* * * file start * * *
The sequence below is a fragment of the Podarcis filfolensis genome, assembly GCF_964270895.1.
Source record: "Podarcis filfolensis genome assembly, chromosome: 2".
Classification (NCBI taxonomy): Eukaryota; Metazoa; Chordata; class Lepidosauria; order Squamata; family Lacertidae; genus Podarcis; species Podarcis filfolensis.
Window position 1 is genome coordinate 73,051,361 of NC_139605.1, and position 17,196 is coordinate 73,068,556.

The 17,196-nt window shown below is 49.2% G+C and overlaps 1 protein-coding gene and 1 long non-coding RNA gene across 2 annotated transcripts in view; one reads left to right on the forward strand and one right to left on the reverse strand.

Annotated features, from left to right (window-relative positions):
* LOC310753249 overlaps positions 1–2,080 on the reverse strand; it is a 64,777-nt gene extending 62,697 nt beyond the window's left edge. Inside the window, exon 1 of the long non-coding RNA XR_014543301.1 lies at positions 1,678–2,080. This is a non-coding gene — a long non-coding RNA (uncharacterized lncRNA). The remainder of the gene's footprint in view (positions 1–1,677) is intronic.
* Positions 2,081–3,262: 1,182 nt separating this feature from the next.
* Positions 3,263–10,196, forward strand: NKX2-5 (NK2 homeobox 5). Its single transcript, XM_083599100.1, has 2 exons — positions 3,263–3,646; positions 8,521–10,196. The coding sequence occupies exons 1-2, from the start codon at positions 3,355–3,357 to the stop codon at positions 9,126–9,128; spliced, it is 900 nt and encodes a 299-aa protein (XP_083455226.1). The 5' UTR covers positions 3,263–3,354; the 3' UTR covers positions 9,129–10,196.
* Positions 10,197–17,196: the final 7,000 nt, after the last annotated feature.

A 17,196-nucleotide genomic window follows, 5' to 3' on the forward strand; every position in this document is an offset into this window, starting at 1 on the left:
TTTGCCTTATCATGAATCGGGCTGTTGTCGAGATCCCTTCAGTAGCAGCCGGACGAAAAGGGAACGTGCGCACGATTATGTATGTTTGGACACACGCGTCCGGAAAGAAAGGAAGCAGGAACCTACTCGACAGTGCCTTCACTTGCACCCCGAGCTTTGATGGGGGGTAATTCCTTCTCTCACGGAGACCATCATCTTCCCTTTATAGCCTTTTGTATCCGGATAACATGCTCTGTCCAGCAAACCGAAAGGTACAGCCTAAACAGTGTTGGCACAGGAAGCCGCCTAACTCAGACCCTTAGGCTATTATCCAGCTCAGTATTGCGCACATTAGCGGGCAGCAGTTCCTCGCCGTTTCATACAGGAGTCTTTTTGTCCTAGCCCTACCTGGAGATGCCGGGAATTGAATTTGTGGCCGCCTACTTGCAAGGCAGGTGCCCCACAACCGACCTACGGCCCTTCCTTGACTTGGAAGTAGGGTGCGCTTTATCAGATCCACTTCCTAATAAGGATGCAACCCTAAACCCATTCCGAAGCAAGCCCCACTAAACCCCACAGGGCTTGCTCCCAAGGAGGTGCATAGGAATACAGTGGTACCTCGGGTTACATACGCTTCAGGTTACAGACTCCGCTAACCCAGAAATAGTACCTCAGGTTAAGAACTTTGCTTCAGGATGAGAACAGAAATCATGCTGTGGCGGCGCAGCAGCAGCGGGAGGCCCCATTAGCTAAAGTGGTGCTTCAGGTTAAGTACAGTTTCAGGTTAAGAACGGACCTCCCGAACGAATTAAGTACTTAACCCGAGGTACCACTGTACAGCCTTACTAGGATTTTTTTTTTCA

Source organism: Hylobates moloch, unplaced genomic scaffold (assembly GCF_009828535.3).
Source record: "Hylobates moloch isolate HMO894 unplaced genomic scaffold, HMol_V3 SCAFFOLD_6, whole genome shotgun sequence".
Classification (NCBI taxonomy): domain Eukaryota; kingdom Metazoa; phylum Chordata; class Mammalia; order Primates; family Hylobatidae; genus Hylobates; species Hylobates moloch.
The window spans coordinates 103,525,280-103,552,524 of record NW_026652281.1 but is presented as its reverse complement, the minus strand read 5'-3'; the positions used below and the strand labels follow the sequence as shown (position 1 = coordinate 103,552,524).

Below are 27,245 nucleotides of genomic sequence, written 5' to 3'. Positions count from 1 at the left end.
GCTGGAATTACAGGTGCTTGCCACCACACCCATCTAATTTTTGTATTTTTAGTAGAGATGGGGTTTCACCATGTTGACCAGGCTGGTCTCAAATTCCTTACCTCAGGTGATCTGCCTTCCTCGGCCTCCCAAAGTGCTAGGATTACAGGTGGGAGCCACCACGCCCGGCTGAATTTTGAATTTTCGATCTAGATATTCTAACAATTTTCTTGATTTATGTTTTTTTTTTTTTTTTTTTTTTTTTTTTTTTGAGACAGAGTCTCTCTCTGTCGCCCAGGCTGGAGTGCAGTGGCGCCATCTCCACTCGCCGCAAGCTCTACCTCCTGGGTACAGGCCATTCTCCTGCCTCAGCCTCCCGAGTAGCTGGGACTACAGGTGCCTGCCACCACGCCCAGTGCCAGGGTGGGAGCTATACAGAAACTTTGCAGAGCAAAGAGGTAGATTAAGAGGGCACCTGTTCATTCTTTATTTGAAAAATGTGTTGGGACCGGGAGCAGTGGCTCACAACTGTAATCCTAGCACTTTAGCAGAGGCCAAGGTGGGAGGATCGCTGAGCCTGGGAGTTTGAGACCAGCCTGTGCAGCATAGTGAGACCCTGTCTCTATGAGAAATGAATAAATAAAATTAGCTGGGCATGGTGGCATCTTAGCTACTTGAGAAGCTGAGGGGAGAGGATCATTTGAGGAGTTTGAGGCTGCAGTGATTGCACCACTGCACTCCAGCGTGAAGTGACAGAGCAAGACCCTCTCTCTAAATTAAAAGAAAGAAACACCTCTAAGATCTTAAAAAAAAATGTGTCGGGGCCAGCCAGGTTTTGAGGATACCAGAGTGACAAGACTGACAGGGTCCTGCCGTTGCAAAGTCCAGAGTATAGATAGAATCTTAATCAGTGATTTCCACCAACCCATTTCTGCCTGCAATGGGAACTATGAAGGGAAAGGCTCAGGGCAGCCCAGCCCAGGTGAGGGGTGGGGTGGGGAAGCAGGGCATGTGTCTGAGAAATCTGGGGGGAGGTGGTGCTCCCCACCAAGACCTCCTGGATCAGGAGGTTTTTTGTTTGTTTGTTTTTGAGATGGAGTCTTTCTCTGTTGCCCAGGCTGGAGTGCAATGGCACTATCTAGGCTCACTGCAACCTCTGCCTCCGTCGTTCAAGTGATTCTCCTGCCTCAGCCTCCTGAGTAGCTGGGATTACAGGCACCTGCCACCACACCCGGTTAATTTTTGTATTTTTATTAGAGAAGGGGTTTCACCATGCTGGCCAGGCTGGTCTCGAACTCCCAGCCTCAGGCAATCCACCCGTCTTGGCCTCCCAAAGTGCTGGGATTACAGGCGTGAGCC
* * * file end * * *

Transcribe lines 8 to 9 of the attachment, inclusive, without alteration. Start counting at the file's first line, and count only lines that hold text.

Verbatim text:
* Positions 2,081–3,262: 1,182 nt separating this feature from the next.
* Positions 3,263–10,196, forward strand: NKX2-5 (NK2 homeobox 5). Its single transcript, XM_083599100.1, has 2 exons — positions 3,263–3,646; positions 8,521–10,196. The coding sequence occupies exons 1-2, from the start codon at positions 3,355–3,357 to the stop codon at positions 9,126–9,128; spliced, it is 900 nt and encodes a 299-aa protein (XP_083455226.1). The 5' UTR covers positions 3,263–3,354; the 3' UTR covers positions 9,129–10,196.